Endings are Just Beginnings - Saying Goodbye and Moving On

By Helen Holmes on September 07, 2012

No matter how long the movie is, it always has an ending. No matter how old a person gets, he’ll face death sooner or later. They say there’s nothing constant in this world but change. And with change, come endings. And no matter how hard we try to deny it, ending something, may it be a relationship, a marriage, business, or career, is never easy.

Endings are necessary

Most people look at endings in a sadder, more negative way. When a relationship ends, it makes one feel disappointed, regretful and desperate. When an executive, who spent half of his life running an organisation, is kicked off from his job, the initial reaction is to get mad and discouraged. Few people realise the fact that endings are necessary, and that they are beneficial too, in some ways. Just like trees and plants. Gardeners prune shrubs so they grow more beautiful and healthy. Even the sturdiest trees are trimmed too. This way, they could grow more branches and bloom more leaves. Meanwhile, gardeners have to remove some plants to give way for others to grow.

Just like in life, endings are necessary to uncover new possibilities and opportunities. Every year, there are hundreds of couples who get divorced. But for some of them, ending their relationship isn’t a bad idea at all because they’re able to find freedom and happiness.

Steve Jobs, the man behind Apple, was thrown out from his own company. He experienced the biggest downfall in his life. His career with Apple ended. But it didn’t end his success. He started over again, forming another company, Pixar, which has launched Toy Story, and now the number one animation studio in the world. Later, Apple hired him again.

See, endings don’t always mean failure. They don’t always mean sadness, broken dreams, and loss. But putting an end to something, whether it is a career or a relationship, could be the biggest challenge we have to deal with. Many of us are scared to say goodbye because we don’t think we could carry on with the consequences. According to clinical psychologist Barry Lubetkin, author of Bailing Out: The Healthy Way to Get Out of a Bad Relationship and Survive, part of our evolutionary development is to become fearful of endings, that even ending a meal could be blanketed with some anxiety.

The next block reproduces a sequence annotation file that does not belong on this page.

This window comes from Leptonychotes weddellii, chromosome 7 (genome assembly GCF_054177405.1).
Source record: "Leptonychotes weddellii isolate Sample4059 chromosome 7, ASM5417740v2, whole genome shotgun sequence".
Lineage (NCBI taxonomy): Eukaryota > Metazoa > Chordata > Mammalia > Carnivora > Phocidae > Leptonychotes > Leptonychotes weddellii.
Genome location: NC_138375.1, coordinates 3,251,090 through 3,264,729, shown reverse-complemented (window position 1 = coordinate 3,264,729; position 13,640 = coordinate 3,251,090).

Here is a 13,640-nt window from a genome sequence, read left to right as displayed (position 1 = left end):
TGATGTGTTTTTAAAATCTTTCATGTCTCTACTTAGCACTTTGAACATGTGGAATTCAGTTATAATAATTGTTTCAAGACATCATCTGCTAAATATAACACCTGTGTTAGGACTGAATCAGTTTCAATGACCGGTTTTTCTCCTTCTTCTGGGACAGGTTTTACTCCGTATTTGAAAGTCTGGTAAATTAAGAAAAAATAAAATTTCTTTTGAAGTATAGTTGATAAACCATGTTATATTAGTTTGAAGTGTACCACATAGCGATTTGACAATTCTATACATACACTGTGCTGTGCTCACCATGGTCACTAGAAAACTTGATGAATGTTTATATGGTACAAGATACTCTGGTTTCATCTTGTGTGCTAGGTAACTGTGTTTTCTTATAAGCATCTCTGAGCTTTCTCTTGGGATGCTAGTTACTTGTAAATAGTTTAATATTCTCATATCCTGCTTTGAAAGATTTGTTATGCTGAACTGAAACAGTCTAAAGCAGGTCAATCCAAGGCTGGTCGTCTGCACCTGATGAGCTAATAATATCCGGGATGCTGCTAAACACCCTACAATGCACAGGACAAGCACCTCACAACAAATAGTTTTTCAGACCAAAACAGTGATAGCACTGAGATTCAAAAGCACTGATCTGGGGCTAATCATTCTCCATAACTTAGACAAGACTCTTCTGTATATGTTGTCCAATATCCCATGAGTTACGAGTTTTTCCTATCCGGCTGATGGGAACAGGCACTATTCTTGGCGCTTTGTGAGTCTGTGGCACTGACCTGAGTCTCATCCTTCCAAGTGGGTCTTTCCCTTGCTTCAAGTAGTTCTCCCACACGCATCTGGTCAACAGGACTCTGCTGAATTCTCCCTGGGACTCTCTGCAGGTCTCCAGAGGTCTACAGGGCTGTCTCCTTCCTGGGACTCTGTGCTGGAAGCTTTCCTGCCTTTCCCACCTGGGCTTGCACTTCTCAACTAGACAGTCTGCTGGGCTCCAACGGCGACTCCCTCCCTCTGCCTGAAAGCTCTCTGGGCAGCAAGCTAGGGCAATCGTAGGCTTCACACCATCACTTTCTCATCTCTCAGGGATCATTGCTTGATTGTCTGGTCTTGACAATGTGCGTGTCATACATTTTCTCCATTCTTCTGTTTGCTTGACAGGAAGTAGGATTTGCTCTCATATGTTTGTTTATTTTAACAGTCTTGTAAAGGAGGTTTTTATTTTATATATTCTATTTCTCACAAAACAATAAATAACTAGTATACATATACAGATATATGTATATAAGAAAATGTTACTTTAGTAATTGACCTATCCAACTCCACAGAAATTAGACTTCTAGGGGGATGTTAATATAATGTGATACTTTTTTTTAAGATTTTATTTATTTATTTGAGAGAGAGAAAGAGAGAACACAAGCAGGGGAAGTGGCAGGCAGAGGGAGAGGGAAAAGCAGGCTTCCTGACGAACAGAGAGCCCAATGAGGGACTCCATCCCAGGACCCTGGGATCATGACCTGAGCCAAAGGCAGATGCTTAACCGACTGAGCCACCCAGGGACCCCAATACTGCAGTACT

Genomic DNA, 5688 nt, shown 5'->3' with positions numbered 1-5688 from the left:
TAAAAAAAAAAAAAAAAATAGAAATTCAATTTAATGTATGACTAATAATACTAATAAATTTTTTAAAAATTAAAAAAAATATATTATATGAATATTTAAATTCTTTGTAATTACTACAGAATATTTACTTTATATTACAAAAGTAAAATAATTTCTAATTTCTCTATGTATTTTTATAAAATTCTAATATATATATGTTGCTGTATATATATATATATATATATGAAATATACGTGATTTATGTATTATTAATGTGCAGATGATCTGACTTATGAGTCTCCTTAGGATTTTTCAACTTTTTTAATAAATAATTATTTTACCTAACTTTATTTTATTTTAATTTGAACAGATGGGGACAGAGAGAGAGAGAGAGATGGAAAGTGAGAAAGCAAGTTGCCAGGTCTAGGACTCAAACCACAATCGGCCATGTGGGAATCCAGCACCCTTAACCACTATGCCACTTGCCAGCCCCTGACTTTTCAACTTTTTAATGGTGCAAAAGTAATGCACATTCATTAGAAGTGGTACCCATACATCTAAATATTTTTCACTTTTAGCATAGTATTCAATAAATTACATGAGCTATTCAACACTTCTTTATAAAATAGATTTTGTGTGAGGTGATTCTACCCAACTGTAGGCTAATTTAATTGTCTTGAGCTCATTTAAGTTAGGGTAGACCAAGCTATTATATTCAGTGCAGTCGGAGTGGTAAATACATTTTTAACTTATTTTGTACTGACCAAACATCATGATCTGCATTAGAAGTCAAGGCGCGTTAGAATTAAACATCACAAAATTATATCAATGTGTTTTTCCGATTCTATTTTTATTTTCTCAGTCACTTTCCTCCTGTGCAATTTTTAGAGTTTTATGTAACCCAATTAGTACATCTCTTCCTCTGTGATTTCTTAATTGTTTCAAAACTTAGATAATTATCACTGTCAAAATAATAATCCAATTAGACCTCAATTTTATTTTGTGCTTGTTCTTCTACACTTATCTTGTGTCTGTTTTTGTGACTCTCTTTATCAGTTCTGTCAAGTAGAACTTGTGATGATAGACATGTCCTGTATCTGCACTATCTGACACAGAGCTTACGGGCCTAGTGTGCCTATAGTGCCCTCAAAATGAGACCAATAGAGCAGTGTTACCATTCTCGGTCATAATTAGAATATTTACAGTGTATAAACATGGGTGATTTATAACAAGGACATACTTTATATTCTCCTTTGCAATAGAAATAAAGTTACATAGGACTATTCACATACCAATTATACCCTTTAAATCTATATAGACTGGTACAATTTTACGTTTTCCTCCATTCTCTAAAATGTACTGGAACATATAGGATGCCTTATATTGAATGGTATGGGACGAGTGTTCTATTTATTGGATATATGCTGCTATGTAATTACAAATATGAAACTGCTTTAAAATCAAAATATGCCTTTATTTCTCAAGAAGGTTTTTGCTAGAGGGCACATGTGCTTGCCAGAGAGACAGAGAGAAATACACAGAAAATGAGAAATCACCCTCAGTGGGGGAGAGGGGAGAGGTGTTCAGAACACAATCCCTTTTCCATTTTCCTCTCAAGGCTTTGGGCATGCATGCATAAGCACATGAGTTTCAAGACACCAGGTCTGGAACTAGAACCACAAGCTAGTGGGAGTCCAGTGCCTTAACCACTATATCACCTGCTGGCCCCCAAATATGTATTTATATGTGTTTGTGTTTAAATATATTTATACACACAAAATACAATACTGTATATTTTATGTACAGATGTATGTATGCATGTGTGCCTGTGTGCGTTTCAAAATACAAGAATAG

So how do you find the exit point? How do you know it’s time to depart? How do you know that the no-turning-back time is the best option available?

The key is to understand that part of ending is uncovering a learning opportunity. The challenge here, explains psychologist Steven Hayes, is to face what you are about to lose. People have a tendency to rush through endings and get away from the pain instead of savouring the rich soup of emotions that come along with it, he explained.

As the day ends, tomorrow starts

Instead of finding the shortest possible exit route, going through every bit of emotion, feeling, and learning is necessary. Here are some ways to easily get over a part of your life that need to end:

▪   Understand that ending is a natural process. Remember that seasons come, seasons pass. There’s nothing in this world that’s temporary. By accepting this fact, moving on becomes smooth and easy.

▪   Savour the emotions, no matter how painful they may be. Whenever you have to let go of something, what do you feel? What are your fears? To what extent do they hurt? Sometimes, the best lessons in life are learned through painful experiences.

▪   Stop blaming yourself. One of the things that keep us from moving on is our tendency to blame ourselves for unhappy endings. We keep saying, “Why did this happen?”, “I could have prevented it from happening”, “I wish I haven’t done that”, etc. Perhaps you could have done something to prevent that ending, perhaps not. Either way, you can’t do anything about the situation but to move forward.

Don’t forget, as the day ends, tomorrow starts. Yes, you just lost a job that you’ve worked so hard to get, or a relationship that you’ve valued for many, many years. But, remember the need to prune the trees? When you let go of an important part of your life, you do it because you need to grow and uncover more opportunities that are waiting for you. Just like fairytales, there are always “happy endings”.


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